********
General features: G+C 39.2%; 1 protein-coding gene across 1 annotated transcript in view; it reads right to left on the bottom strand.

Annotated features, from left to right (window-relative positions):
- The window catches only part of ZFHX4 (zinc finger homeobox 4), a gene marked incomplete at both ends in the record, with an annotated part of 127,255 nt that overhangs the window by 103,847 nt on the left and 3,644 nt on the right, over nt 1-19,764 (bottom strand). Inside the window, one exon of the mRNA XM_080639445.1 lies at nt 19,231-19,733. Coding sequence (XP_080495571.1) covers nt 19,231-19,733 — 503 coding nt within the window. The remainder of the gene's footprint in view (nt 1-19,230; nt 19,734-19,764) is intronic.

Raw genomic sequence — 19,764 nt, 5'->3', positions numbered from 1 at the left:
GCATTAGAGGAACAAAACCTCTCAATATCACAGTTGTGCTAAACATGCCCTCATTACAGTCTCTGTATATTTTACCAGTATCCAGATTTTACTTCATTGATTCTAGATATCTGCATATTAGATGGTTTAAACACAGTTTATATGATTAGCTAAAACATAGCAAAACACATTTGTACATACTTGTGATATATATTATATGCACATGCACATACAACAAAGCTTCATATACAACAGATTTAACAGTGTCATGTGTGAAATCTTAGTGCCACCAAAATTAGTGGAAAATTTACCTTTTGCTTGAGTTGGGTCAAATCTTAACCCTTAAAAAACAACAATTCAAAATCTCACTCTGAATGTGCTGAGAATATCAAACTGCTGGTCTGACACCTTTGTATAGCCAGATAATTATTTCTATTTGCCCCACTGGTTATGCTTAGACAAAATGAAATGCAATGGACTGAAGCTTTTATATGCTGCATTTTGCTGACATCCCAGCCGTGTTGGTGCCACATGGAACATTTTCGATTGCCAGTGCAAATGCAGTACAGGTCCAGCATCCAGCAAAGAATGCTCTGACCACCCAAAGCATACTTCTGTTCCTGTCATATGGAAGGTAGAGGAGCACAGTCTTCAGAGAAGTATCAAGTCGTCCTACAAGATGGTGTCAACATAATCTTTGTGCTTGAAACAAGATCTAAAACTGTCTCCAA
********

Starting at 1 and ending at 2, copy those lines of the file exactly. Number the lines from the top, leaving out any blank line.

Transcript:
General features: G+C 39.2%; 1 protein-coding gene across 1 annotated transcript in view; it reads right to left on the bottom strand.

Annotated features, from left to right (window-relative positions):